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Statistics of extreme events in weather and climate (e.g. rare floods or strong wind storms) are commonly based on the assumption of Gaussian statistics. Sixty-two years of National Centers for Environmental Prediction / National Center for Atmospheric Research (NCEP / NCAR) Reanalysis I data and thirty-one years of National Centers for Environmental Prediction / Department of Energy (NCEP / DOE) Reanalysis II data are analyzed to determine if this assumption is true. The mean and variance of several atmospheric variables are calculated. Furthermore, the higher statistical moments — skewness and kurtosis — are calculated for geopotential height, relative vorticity, and the meridional and zonal wind components. Zonal averages of these higher statistical moments are also analyzed. It is found that statistically significant deviations from Gaussianity are found for every variable in the atmosphere on the synoptic to global scales. This empirical analysis is linked to particular atmospheric phenomena such as tropical cyclones, sudden stratospheric warming events, and the concept of rectifica- tion. In essence, there are fundamental forcing asymmetries in the atmospheric equa- tions of motion that lead to the existence of non-Gaussian distributions. Additionally, the relationship between skewness and kurtosis and the existence of power-law tails in non-Gaussian systems is examined.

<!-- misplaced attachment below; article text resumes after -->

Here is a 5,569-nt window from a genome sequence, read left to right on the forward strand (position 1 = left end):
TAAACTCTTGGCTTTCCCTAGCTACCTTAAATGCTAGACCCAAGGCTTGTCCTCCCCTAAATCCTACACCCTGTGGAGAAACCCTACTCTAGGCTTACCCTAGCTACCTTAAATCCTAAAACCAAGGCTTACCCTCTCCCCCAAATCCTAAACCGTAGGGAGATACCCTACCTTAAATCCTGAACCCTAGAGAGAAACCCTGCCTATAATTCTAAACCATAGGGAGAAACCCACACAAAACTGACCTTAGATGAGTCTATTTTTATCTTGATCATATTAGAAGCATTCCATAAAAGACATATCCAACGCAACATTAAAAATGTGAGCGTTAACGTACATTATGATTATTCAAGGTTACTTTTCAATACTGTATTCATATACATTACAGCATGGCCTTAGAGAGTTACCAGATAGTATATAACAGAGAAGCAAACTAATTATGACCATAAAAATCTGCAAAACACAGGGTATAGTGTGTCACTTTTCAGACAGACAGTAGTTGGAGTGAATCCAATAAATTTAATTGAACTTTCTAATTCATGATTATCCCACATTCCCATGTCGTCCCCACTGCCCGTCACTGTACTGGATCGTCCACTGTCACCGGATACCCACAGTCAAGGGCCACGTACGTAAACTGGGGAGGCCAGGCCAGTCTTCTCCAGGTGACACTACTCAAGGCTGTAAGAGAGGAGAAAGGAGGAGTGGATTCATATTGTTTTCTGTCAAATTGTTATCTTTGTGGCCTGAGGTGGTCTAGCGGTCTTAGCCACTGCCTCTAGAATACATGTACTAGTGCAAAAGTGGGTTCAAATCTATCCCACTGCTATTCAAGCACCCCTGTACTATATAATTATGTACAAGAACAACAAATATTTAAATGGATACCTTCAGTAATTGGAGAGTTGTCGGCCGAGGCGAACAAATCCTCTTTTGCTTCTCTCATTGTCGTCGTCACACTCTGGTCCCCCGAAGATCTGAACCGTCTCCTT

A Thesis submitted to the Department of Earth, Ocean, and Atmospheric Science in partial fulfillment of the requirements for the degree of Master of Science.
Includes bibliographical references.
Philip Sura, Professor Directing Thesis; Jon Ahlquist, Committee Member; Robert Hart, Committee Member.
Florida State University
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